Florida Bar’s Professional Ethics Committee requests Board of Governors to direct it to prepare ethics opinion on cloud computing

Hello and welcome to this Ethics Alert blog which will discuss the recent request of the Professional Ethics Committee of The Florida Bar (PEC) to request that the Board of Governors of The Florida Bar (BOG) direct it to prepare an ethics opinion on protecting client confidences when lawyers want to store records via third party digital “cloud” computing.

The PEC met in Orlando on June 22, 2012 and one of the agenda items for the meeting was a discussion of out-of-state ethics opinions on cloud computing and consideration of whether the committee should ask the Bar’s Board of Governors to direct the committee to adopt an opinion addressing the issue. This discussion had been deferred at the February 3, 2012 PEC meeting due to time constraints. During the June meeting, PEC members discussed concerns with placing confidential client information in the custody of third parties on digital platforms since there are issues related to maintaining the security and confidentiality of (and access to) client records. There are no guidelines for Florida lawyers since there are no prior ethics opinions on the topic. The PEC ultimately voted unanimously to ask the Board of Governors to direct it to prepare the opinion.

If the BOG agrees and instructs the PEC to prepare the opinion, it will most likely set forth guidelines cloud computing for lawyers and will not recommend that the use of cloud computing be prohibited. Florida Bar Ethics Opinion 10-2 (which is attached), provides guidance to lawyers to insure that client information on hard drives of discarded copiers, computers, scanners, and other electronic equipment is protected but does not address digital cloud computing.

Bottom line: As I previously stated, there are no Florida Ethics Opinions which provide specific guidance to Florida lawyers to comply with Bar Rules when placing confidential client information on digital platforms outside of the lawyer’s office. Under the Bar Rules, the PEC is not permitted to prepare Ethics Opinions unless requested by the BOG (and under other limited circumstances). If the Board of Governors authorizes the Ethics Opinion (and the PEC prepares and finalizes the opinion), Florida lawyers will have more specific guidance in this area.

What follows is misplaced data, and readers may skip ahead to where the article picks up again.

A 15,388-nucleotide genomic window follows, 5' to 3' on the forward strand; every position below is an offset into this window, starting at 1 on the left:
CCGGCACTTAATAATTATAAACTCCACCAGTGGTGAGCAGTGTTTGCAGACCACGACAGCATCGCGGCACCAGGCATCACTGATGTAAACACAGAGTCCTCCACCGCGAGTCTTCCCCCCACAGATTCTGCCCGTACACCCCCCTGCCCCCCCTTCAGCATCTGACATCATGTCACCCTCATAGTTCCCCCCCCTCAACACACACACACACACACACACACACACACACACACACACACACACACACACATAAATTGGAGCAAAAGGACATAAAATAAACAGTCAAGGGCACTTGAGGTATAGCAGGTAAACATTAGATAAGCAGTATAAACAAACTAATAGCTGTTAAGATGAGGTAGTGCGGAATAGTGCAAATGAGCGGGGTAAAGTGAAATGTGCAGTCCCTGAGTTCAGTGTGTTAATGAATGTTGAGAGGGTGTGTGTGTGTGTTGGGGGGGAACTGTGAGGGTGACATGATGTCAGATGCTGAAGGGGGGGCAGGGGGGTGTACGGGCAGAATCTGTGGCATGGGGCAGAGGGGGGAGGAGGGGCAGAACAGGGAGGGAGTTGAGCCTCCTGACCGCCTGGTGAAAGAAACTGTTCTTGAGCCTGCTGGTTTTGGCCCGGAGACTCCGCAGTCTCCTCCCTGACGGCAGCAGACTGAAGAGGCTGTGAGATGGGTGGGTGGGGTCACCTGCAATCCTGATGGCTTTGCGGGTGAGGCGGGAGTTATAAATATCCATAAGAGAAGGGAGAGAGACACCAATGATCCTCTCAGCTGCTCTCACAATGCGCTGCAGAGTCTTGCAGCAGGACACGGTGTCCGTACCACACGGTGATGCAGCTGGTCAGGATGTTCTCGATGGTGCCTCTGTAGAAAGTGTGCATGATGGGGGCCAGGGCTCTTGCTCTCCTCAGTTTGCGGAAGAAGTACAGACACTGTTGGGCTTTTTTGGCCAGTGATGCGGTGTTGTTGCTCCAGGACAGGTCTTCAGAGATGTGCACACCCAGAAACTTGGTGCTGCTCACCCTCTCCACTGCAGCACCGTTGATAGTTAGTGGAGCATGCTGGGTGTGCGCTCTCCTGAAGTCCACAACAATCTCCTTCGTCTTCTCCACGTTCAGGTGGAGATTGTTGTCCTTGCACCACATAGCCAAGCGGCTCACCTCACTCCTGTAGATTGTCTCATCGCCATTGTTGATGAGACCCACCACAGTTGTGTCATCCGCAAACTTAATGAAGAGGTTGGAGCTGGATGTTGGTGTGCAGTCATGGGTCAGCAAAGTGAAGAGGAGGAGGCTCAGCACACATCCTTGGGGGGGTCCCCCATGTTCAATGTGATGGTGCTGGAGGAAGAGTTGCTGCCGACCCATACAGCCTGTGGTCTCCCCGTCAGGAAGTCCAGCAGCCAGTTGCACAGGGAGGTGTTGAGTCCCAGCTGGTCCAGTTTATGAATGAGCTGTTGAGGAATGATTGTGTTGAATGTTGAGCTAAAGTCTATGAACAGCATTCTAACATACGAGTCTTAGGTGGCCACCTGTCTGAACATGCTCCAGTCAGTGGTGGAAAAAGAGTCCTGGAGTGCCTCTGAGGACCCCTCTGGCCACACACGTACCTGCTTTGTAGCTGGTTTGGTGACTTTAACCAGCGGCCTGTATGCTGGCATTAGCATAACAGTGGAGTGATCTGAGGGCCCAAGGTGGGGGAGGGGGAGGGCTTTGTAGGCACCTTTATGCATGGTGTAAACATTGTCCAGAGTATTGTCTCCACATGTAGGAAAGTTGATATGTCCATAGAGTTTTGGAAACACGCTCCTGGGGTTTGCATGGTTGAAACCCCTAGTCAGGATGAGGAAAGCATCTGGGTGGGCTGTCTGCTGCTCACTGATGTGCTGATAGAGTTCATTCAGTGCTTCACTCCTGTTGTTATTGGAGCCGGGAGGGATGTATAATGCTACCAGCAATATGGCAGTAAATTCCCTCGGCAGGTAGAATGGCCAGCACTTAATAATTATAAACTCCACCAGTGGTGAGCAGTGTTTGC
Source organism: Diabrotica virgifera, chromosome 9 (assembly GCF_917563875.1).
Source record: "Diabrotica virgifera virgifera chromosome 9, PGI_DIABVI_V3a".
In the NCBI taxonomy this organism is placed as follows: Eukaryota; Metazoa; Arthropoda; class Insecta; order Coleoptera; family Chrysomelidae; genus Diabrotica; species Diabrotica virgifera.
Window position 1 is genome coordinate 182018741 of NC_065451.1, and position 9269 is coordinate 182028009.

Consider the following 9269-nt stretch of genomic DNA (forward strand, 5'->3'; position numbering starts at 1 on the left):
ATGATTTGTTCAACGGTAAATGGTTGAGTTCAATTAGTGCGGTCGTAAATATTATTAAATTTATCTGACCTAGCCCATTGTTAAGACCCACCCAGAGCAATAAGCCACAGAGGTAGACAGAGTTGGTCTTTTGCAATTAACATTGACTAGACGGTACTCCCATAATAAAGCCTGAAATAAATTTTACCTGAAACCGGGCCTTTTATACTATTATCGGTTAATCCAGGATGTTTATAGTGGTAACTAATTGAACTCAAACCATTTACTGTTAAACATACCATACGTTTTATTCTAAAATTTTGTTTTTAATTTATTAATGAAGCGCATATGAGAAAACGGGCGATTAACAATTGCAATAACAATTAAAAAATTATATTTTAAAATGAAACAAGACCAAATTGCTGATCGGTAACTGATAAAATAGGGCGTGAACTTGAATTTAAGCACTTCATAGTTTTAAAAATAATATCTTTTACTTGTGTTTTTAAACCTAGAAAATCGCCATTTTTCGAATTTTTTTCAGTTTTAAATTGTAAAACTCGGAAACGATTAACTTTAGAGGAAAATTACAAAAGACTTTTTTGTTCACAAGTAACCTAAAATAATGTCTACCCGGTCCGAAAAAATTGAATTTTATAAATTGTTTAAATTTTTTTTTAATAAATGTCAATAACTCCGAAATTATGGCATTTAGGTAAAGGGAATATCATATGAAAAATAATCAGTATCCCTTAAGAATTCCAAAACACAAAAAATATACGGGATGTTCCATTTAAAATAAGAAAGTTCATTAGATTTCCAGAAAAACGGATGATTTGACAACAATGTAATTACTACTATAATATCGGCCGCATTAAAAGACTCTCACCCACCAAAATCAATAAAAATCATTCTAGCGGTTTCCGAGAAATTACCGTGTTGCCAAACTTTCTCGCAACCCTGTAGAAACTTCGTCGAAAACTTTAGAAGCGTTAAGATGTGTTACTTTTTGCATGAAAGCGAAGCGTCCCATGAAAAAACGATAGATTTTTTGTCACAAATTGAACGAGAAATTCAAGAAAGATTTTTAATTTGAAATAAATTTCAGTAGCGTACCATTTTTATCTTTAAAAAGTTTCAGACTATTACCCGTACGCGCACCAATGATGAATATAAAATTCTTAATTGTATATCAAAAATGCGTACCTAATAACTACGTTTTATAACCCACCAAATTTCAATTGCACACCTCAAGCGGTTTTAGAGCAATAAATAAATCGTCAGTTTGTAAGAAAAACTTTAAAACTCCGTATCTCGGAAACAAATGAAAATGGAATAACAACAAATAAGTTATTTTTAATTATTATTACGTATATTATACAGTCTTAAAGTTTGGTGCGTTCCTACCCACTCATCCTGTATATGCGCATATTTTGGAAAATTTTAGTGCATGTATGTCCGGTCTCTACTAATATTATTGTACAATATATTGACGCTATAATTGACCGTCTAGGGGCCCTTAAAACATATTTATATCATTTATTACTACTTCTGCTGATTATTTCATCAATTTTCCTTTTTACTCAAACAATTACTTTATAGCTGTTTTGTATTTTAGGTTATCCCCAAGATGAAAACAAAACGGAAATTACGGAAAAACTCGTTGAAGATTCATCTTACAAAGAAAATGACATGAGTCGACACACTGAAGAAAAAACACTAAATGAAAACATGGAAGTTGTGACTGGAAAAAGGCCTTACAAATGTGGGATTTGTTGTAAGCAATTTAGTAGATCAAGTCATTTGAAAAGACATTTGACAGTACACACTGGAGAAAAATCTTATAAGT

Be careful out there!

As always, if you have any questions about this Ethics Alert or need assistance, analysis, and guidance regarding these or any other ethics, risk management, or other issues, please do not hesitate to contact me.

Disclaimer: this e-mail does not contain any legal advice and the comments herein should not be relied upon by anyone who reads it.

Joseph A. Corsmeier, Esquire

Law Office of Joseph A. Corsmeier, P.A.

2454 McMullen Booth Road, Suite 431

Clearwater, Florida 33759

Office (727) 799-1688

Fax (727) 799-1670

jcorsmeier@jac-law.com

www.jac-law.com

Advertisements

2 Comments

Filed under Attorney Ethics, Attorney/client privilege and confidentiality, Florida Lawyer Ethics and Professionalism, joe corsmeier, Lawyer cloud computing and confidentiality, Lawyer ethics, Lawyer Ethics and Professionalism, Lawyer ethics opinions

2 responses to “Florida Bar’s Professional Ethics Committee requests Board of Governors to direct it to prepare ethics opinion on cloud computing

  1. Thanks for passing this along Joe. The ABA is supposed to be addressing the issue this week also.

    • You’re welcome, Tad. Florida may become one of the growing number of jurisdictions which say that cloud computing is ethical, but buyer (lawyer) beware. It will be interesting to see how the ABA responds to these issues.

Leave a Reply

Fill in your details below or click an icon to log in:

WordPress.com Logo

You are commenting using your WordPress.com account. Log Out / Change )

Twitter picture

You are commenting using your Twitter account. Log Out / Change )

Facebook photo

You are commenting using your Facebook account. Log Out / Change )

Google+ photo

You are commenting using your Google+ account. Log Out / Change )

Connecting to %s